James Polk’s Early Years
James Knox Polk was born on November 2, 1795, in a log cabin in Mecklenburg, North Carolina. As a boy, Polk, the eldest of 10 children, moved with his family to Columbia, Tennessee, where his father became a prosperous land surveyor, planter and businessman. The younger Polk was often sick as a child, and as a teen he survived a major operation for urinary stones. The surgery was done before the advent of modern antiseptics and anesthesia; Polk was reportedly given some brandy as a sedative. A top student, Polk graduated from the University of North Carolina in 1818 and studied law under a leading Nashville attorney. He was admitted to the bar in 1820 and opened a law practice in Columbia. He entered politics in 1823, when he was elected to the Tennessee House of Representatives.
In 1824, Polk married Sarah Childress (1803-91), a well-educated Tennessean and devout Presbyterian from a wealthy family. The couple never had children, and Sarah Polk became her husband’s close advisor throughout his political career. As first lady, she was a charming and popular hostess, although she banned hard liquor from the White House and eschewed dancing, the theater and horse races.
The Tennessee Politician
In 1825, Tennessee voters elected James Polk to the U.S. House of Representatives, where he would serve seven terms and act as speaker of the House from 1935 to 1939. In Congress, Polk was a protégé of America’s seventh president, Andrew Jackson (1767-1845), a fellow Democrat and Tennessean who was in the White House from 1829 to 1837. Polk favored states’ rights and supported Jackson’s plan to dismantle the Bank of the United States and replace it with a decentralized government banking system. Polk later earned the nickname “Young Hickory,” a reference to his mentor Jackson, who was dubbed “Old Hickory” for his toughness.
Polk left Congress in 1839 to become governor of Tennessee. He ran for reelection in 1841 and lost; another run for the governorship in 1843 also ended in defeat
The Dark Horse Candidate
In 1844, James Polk unexpectedly became the Democrats’ nominee for president. He emerged as a compromise candidate after the more likely choice, former president Martin Van Buren (1782-1862), who had lost his reelection bid in 1840, failed to secure the party’s nomination. Polk thus became America’s first dark horse presidential candidate. George Dallas (1792-1864), a U.S. senator from Pennsylvania, was chosen as Polk’s running mate.
In the general election, Polk ran against U.S. Senator Henry Clay (1777-1852), a Kentuckian and a founder of the Whig Party. The Whigs used the campaign slogan “Who is James K. Polk?”–an allusion to the fact that Polk was not well known outside the world of politics. However, Polk’s expansionist platform favoring the annexation of Texas appealed to voters. He narrowly won the presidency with 49.5 percent of the popular vote and an electoral margin of 170-105.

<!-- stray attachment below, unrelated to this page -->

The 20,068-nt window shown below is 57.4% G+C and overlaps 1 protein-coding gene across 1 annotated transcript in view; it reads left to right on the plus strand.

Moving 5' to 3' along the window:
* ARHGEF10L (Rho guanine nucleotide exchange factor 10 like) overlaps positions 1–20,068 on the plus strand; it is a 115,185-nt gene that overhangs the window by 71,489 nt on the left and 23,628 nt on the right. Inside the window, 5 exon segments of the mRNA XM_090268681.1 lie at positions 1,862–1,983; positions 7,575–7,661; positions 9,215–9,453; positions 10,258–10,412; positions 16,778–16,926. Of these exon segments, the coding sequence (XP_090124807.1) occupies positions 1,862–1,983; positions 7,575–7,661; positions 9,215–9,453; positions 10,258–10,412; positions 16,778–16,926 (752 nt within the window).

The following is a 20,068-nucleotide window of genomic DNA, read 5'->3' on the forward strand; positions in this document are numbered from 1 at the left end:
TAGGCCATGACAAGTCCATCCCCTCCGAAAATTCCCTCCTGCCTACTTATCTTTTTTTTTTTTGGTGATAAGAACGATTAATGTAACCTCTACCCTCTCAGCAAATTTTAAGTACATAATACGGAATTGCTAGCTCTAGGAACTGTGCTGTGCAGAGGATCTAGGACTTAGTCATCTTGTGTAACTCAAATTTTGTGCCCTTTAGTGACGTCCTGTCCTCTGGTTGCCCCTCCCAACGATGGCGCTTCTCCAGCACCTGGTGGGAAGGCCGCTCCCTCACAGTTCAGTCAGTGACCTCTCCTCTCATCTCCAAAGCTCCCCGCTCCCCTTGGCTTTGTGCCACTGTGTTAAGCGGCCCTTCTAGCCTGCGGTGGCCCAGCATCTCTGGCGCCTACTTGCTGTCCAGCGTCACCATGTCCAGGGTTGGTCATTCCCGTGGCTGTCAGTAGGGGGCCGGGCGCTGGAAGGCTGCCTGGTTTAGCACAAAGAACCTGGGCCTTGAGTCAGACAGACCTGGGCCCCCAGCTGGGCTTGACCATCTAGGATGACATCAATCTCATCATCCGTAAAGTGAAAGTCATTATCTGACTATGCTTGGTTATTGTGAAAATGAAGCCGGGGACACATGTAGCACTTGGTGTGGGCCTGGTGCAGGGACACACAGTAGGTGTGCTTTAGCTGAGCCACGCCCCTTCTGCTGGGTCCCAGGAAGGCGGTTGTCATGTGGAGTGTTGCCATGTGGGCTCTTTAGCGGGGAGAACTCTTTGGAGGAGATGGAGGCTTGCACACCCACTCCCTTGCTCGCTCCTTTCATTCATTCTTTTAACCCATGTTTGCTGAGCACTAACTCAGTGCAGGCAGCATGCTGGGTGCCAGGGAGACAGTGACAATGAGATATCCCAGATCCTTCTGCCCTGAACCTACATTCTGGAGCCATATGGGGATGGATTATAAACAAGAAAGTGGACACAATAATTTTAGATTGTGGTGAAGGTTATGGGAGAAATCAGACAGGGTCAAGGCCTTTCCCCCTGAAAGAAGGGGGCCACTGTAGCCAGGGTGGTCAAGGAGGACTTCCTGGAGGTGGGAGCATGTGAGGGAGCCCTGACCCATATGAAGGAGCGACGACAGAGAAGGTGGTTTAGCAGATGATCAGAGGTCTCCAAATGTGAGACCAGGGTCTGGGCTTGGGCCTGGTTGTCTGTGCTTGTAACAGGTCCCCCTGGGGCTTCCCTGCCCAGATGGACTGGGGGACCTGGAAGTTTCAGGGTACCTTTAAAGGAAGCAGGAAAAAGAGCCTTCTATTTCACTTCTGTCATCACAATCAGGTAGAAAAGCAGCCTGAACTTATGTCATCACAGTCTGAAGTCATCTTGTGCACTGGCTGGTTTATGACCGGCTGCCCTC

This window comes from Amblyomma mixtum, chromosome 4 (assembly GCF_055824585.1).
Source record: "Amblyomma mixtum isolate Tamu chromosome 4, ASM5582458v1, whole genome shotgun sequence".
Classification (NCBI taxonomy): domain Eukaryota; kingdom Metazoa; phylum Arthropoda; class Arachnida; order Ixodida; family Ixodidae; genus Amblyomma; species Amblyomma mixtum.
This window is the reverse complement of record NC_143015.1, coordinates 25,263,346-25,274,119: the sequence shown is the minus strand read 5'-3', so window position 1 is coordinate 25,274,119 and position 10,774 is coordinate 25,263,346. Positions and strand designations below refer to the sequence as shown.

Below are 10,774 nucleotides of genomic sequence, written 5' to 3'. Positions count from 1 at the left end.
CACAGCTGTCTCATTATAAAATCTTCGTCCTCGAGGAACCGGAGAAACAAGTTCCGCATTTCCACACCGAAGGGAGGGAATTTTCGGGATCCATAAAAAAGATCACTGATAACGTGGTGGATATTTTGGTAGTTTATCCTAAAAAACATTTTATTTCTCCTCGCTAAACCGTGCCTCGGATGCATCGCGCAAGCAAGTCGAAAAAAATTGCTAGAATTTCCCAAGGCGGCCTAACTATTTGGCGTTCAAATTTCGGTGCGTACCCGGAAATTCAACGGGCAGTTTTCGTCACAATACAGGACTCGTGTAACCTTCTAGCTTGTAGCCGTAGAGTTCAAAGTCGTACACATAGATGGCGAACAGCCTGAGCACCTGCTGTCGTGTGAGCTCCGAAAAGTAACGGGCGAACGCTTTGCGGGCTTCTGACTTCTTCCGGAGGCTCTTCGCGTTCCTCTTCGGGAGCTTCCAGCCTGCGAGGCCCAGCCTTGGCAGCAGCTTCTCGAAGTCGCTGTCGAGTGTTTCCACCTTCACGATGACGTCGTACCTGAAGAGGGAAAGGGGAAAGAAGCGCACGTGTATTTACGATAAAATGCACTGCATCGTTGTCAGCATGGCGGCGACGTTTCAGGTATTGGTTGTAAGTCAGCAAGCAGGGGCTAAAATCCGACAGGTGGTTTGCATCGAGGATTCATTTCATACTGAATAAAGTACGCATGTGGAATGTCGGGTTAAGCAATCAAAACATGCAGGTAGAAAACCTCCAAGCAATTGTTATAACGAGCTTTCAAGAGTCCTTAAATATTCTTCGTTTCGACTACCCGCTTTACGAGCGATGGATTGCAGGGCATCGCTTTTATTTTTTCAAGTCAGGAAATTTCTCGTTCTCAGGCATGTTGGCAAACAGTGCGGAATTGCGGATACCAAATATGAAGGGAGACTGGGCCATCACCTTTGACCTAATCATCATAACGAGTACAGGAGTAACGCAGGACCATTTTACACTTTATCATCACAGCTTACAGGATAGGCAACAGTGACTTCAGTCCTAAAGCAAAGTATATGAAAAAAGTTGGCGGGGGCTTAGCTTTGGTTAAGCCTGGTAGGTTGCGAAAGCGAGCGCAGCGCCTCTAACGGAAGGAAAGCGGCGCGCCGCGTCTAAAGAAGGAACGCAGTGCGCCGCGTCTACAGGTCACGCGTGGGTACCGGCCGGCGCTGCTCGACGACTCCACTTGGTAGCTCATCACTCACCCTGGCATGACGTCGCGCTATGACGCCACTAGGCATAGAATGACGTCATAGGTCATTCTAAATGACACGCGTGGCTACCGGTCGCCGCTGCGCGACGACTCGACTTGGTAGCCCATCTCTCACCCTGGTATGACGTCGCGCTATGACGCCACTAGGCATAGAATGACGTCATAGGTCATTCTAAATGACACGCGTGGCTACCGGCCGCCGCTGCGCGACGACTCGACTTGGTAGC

James Polk as President
At age 49, James Polk was younger than any previous president when he entered the White House. A workaholic, America’s new chief executive set an ambitious agenda with four major goals: cut tariffs, reestablish an independent U.S. Treasury, secure the Oregon Territory and acquire the territories of California and New Mexico from Mexico. Polk eventually achieved all his goals. He was a champion of manifest destiny–the belief that the United States was fated to expand across the North American continent–and by the end of his four years in office, the nation extended, for the first time, from the Atlantic Ocean to the Pacific Ocean.
In 1845, the United States completed its annexation of Texas, which became the 28th state on December 29. This move led to a breakdown in diplomatic relations with Mexico (from which Texas had revolted in 1836). After the United States sent troops to a disputed border region around the Rio Grande River, the Mexican-American War (1846-48) broke out. The United States won the two-year battle, and as a result, Mexico relinquished its claims to Texas. It also recognized the Rio Grande as America’s southern border and, in exchange for $15 million, ceded the land that makes up all or parts of present-day California, Arizona, Colorado, Nevada, New Mexico, Utah and Wyoming. (Despite the U.S. victory, the war proved controversial and reignited the slavery extension debate that would ultimately result in the American Civil War in the 1860s.)
With the Oregon Treaty of 1846, Polk managed another significant land acquisition–this time without going to war–when his administration diplomatically settled a border dispute with the British and gained full control of the present-day states of Washington, Oregon and Idaho, as well as parts of Montana and Wyoming.
On the domestic front, Polk reduced tariffs in an effort to stimulate trade and created an independent U.S. Treasury. (Federal funds had previously been deposited in private or state banks.) Also during this time, the U.S. Naval Academy, Smithsonian Institution and Department of Interior were each established, and in addition to Texas, two more states–Iowa (1846) and Wisconsin (1848)–joined the Union.
James Polk: Later Years
James Polk kept his campaign promise to serve just one term and did not seek reelection in 1848. He was succeeded by Zachary Taylor (1784-1850), a military leader who earned acclaim during the Mexican-American War and ran for the presidency on the Whig ticket.
Polk left the White House in March 1849 and returned to his home, Polk Place, in Nashville. The stress of the presidency had left him in poor health, and he died that summer, on June 15, at age 53. He was buried at Polk Place. In 1893, his remains, along with those of his wife, who outlived him by more than 40 years, were moved to the Tennessee Capitol in Nashville.